When we first listen to a band, our brain reflexively logs them under the most fitting genre masthead, waiting for the next time your itch for “noise-core goth rock” needs to be scratched. Rare are the bands that challenge the inexorable classification by playing whatever the hell they want. Take a gamble to overthrow the whole system by listening to New England’s wildly eclectic crew of genre rebels, The Mallett Brothers Band.
Out of Portland, Maine, the six-piece formed in 2009 and have been conjoined to the touring circuit ever since. With support slots with some heavy hitters like The Josh Abbot Band, Turnpike Troubadours, and Toby Keith, their efforts have garnered them consistent local acclaim as New England Music Awards’ Best Band in New England and with their most recent album, Land (2013), labeled as Best Album – and that’s only 2014.
“We don’t really ever take any time off,” vocalist/guitarist Luke Mallett explains. “We’re out pretty much every single week; we do at least three or four shows a week. These long trips, we’ll go out for three or four weeks at a time. We’re lucky that New England’s been good to us and keeps us really really busy in between and that’s pretty much where all the gas money comes from.”
It’s that kind of disciplined approach that lends to the maturity interwoven with the band’s country rock flair.
Experience is a considerable source of that musical maturity as well, with each of the six members possessing an unexpected musical past. For example, Luke’s previous endeavors include a 12 year stint in a hip-hop group, while dobro player (and all around multi-faceted musician) Wally Wenzel and drummer Brian Higgins left their double bass punk thrashing for the whisky-soaked southern rock stylings of TMBB. Perhaps calling it southern rock is a blatant oxymoron, but you can’t deny the influence.
“We definitely can’t call ourselves southern rock because we are definitely not southern, but there’s a little bit of twang and there’s a little bit of rock and there’s a little bit of lots of other things,” Luke says. Make it easier on yourself and don’t pigeonhole them, because once you think you’ve got it figured out, the next track will throw you for a loop.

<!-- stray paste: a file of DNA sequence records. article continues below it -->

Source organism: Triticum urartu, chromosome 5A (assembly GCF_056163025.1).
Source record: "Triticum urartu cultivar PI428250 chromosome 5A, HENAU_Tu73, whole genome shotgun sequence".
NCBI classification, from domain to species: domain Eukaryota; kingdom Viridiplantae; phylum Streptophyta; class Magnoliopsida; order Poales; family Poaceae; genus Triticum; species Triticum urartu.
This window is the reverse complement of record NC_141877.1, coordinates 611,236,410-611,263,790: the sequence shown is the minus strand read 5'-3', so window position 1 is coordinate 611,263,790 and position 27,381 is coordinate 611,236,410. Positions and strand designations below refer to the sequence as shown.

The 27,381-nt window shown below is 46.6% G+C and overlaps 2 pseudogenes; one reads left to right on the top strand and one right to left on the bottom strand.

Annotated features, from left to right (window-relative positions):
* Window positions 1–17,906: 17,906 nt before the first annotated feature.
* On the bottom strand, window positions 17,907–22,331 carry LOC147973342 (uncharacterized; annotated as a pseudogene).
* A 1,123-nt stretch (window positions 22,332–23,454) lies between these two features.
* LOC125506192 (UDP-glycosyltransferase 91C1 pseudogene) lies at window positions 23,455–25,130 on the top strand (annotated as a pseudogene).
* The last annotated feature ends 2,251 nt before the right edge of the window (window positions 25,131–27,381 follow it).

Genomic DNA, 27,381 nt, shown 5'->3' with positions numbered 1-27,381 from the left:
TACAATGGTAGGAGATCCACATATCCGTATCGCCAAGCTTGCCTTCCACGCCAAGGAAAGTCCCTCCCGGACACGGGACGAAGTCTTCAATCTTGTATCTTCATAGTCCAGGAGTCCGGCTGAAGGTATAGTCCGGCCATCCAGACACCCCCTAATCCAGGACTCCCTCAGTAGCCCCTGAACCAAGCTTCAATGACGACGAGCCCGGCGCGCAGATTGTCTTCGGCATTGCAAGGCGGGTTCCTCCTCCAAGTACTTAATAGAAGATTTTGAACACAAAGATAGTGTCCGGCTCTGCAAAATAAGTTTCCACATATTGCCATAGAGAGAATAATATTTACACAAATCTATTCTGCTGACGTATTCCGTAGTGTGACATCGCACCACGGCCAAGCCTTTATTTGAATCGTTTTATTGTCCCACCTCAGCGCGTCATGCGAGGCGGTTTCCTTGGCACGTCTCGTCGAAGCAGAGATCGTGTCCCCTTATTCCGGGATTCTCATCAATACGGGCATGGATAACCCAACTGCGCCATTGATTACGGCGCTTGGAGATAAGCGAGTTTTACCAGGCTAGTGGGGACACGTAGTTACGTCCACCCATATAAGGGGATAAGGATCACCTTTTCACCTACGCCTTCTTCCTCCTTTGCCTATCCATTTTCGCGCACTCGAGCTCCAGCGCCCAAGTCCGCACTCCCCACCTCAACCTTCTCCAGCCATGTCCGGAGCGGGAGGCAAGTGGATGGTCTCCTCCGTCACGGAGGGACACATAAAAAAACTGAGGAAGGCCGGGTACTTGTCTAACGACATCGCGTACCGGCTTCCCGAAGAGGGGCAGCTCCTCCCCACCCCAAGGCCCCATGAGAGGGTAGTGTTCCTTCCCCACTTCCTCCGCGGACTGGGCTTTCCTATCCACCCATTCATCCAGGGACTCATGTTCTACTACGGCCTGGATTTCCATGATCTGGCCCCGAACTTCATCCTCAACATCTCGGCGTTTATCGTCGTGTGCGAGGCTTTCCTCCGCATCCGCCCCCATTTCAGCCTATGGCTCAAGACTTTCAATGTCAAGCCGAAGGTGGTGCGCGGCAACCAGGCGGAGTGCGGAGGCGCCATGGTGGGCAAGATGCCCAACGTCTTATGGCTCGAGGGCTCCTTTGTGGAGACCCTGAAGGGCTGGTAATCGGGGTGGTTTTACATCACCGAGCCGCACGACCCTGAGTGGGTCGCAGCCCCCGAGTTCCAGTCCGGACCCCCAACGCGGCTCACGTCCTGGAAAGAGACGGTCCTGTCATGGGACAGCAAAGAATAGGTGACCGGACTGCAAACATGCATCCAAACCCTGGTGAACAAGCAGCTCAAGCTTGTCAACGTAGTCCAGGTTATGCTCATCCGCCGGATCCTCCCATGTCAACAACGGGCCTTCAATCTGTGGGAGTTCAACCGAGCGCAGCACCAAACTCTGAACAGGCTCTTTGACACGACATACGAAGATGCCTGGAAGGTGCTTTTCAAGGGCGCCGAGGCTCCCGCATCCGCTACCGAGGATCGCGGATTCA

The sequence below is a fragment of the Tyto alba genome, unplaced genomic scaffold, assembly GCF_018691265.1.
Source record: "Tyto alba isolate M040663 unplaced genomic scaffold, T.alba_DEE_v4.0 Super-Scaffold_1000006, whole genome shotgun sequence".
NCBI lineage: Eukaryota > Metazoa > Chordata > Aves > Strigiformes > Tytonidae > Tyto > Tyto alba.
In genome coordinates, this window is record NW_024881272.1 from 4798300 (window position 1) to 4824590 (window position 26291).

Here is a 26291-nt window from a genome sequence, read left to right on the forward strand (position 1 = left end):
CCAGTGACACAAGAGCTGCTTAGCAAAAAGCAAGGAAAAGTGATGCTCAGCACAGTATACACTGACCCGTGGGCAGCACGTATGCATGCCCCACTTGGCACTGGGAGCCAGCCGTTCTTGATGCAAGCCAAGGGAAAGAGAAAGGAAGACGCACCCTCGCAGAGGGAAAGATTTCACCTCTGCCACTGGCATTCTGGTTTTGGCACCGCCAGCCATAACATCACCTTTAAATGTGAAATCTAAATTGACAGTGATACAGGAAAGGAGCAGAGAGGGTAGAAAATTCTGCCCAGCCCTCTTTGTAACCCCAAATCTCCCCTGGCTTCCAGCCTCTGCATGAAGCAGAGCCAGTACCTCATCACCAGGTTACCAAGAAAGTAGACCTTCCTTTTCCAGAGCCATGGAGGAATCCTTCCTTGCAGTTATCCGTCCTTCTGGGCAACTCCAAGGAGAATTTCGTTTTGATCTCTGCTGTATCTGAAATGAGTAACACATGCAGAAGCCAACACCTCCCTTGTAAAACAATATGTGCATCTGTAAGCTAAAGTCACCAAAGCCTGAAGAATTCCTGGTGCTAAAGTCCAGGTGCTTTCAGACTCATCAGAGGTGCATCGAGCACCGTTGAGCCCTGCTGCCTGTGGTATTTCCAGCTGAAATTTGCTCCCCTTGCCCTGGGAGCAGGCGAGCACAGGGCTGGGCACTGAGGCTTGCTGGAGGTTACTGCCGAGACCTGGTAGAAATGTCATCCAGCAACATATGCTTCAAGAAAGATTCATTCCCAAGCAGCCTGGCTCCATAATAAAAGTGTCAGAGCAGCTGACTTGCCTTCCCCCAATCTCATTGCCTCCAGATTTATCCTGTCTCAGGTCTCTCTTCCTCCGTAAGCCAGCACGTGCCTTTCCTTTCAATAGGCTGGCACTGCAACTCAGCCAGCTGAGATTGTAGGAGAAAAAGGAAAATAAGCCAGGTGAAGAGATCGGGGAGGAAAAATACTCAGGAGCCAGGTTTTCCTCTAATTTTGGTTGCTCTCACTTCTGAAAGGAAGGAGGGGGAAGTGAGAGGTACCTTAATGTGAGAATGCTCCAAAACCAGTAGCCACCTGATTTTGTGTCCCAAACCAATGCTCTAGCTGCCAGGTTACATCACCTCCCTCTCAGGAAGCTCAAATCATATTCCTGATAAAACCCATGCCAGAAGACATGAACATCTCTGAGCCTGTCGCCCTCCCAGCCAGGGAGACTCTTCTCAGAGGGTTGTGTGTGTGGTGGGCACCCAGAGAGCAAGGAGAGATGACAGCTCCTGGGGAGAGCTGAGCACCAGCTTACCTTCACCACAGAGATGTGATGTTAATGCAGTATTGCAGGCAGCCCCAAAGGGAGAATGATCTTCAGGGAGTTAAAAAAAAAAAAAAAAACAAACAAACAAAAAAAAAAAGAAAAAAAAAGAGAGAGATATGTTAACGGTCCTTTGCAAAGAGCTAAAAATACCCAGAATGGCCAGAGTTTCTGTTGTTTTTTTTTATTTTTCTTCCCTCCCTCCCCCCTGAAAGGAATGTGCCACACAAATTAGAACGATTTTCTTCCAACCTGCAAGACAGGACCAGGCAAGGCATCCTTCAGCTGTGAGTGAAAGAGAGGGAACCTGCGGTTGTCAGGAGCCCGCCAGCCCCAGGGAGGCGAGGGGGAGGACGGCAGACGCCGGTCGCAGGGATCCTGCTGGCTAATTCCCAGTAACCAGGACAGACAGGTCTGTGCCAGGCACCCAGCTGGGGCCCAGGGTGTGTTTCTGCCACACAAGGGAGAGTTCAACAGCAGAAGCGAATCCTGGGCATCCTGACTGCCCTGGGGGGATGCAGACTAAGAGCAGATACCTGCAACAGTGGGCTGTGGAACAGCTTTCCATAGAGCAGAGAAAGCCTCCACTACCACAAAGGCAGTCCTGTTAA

“One thing we pride ourselves on is being able to be versatile. We do a lot of acoustic shows, we can do a stripped-down show on a really tiny stage, or we can get on a huge stage with a light show and rock out. It’s nice to do a little bit of everything.”
Still, with over decades of experience combined, this group of alt-rockers continues to grow, with the crux of that growth stemming from their onstage presence.
“We’ve been a band for about 5 years, and I think the live show affected how we did everything else. The first album is very different from the second, which is even more different from the third. A lot of that had to do with the live show and the evolution of what we were doing on stage. If the energy of the album matches the energy of your live show, then you’re doing something right.”
As for plans on a new album, Luke says, “We have officially booked time in October. So we will actually be recording our new album on either side of our Texas tour. We’re gonna start doing some recording in Maine, then we’re gonna stop in Atlanta on our way home and we’re gonna try to finish the album there. It would be great if we could have it done by Christmas, but we just gotta kind of dive into it and see what happens.”
As Maine grows colder with the onset of fall, TMBB begins its migration toward the West for a new thread of shows. More importantly: to Texas, a state all members are said to be in love with.
“Maine is very different, but it’s a lot similar than people realize. There are a lot of parallels even though the landscape is very different. There are a lot of attitudes that are the same here and there. We’re pretty drawn to the history as well. We drove that road from Amarillo to Austin one day, and we were driving forever and ever in the high plains. We spent the whole drive listening to a hardcore history broadcast, and just being there and looking at that landscape and listening to what happened…it was amazing. Very spiritual place.”
And that love has clearly been reciprocated. “It’s cool for us to go out on the road and have people sitting there to say, ‘I knew you guys were coming, I saw you on the website, I went and checked out your videos, I already know my favorite song…’ They do their research and they get ready for you and that doesn’t happen everywhere we go. So I think that’s kind of an ongoing thing in Arkansas and Texas; people prepare for you to show up. They just really love live music.”
Submit one Sunday evening to retire on the legendary stomping grounds of Gruene Hall and observe TMBB, while they’re still hovering under the radar. Abandon the impending woes of Monday morning with a tranquil fall night, frosty beer in hand, and some genuinely soulful country rock as your soundtrack. Legend has it that bassist Nick Leen once stomped the sole off of his boot during a live show. If that’s not swaying enough, then you’re just being stubborn.